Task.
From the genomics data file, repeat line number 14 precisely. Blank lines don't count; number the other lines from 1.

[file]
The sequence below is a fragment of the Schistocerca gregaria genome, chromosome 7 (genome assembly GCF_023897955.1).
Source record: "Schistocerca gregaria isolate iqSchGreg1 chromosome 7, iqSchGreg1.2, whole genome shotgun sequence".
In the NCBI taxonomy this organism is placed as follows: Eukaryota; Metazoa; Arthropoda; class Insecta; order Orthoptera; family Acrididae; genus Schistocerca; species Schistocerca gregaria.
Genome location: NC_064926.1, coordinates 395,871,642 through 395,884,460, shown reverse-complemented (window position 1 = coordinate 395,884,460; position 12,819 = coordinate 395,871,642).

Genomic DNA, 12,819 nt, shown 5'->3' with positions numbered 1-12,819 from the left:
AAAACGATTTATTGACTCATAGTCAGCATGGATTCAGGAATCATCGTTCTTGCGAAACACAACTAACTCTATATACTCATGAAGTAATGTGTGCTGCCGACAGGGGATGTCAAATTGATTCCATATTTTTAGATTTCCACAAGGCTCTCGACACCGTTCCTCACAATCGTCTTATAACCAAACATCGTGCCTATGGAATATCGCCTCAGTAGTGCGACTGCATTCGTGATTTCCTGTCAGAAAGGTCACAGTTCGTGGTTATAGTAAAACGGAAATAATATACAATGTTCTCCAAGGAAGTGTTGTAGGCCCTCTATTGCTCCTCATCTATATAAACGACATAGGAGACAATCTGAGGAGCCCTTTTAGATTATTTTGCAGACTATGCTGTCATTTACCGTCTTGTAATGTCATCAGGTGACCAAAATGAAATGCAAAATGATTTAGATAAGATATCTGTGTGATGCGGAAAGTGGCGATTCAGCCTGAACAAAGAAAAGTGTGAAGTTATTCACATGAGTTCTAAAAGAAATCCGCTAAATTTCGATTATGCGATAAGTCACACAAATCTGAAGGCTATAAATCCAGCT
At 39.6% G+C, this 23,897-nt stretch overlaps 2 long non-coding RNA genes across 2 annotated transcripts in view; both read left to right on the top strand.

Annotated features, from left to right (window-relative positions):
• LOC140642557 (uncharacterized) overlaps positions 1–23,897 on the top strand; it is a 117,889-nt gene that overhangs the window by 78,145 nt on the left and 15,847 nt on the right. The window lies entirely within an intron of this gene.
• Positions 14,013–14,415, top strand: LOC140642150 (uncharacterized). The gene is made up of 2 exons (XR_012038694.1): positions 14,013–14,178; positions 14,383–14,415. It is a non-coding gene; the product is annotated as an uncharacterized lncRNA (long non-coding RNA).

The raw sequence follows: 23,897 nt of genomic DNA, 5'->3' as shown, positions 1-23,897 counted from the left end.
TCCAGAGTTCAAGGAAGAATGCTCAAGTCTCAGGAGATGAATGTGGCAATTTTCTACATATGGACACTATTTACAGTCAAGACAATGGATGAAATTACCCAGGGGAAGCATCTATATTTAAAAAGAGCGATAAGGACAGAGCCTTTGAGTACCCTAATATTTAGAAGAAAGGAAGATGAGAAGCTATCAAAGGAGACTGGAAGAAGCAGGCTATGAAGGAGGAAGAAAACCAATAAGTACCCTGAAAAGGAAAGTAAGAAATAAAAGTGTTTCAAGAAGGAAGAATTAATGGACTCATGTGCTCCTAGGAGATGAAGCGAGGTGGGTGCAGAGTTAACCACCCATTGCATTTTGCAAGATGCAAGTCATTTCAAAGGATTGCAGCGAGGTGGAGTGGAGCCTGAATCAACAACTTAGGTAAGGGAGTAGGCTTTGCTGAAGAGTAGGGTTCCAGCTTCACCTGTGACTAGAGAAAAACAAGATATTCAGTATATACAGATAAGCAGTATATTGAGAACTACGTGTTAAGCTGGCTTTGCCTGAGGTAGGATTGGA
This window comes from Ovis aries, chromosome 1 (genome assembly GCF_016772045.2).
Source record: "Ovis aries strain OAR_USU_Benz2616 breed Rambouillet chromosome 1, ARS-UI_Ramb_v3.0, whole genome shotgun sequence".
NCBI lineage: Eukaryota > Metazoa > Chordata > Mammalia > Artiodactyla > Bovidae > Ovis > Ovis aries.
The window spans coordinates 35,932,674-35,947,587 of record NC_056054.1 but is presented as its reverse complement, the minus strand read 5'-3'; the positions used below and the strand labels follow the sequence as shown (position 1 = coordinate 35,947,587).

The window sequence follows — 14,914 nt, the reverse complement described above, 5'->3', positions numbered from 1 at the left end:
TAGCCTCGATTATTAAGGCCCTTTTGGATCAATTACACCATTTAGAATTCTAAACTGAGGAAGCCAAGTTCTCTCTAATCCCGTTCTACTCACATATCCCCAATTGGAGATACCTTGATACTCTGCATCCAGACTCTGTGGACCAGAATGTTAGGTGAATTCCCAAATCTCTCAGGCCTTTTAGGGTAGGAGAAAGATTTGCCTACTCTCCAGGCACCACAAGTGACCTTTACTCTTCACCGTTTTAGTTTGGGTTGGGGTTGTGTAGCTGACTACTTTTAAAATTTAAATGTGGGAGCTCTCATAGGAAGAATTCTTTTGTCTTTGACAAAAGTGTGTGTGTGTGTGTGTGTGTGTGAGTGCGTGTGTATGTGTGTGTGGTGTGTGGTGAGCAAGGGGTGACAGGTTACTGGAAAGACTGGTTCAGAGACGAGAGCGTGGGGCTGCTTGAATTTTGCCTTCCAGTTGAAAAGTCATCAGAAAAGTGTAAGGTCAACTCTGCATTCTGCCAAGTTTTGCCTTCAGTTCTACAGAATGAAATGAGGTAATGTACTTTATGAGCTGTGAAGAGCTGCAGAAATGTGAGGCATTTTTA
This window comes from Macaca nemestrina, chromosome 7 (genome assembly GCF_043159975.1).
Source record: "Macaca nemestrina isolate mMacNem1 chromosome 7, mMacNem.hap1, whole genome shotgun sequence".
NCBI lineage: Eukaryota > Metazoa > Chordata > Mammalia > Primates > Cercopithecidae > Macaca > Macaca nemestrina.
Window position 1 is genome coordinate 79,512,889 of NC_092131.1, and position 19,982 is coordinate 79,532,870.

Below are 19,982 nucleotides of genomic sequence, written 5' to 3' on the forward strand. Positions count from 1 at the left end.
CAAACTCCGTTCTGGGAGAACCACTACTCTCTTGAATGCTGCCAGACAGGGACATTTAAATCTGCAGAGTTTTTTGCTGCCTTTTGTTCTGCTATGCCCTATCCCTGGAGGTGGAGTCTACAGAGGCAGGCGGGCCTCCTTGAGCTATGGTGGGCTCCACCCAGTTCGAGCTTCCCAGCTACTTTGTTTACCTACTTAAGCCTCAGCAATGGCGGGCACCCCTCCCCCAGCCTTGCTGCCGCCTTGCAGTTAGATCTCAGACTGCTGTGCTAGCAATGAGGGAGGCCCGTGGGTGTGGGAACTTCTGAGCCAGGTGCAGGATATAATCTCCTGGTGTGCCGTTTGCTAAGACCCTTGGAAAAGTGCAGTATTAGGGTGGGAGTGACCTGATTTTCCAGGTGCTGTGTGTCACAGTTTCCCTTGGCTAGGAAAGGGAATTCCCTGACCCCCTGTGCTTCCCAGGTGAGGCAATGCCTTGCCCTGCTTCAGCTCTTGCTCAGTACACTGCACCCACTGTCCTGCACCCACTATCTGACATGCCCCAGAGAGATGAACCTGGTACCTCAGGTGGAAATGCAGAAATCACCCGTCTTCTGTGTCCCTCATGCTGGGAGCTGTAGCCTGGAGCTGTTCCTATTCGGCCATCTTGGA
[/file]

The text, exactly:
Source record: "Ovis aries strain OAR_USU_Benz2616 breed Rambouillet chromosome 1, ARS-UI_Ramb_v3.0, whole genome shotgun sequence".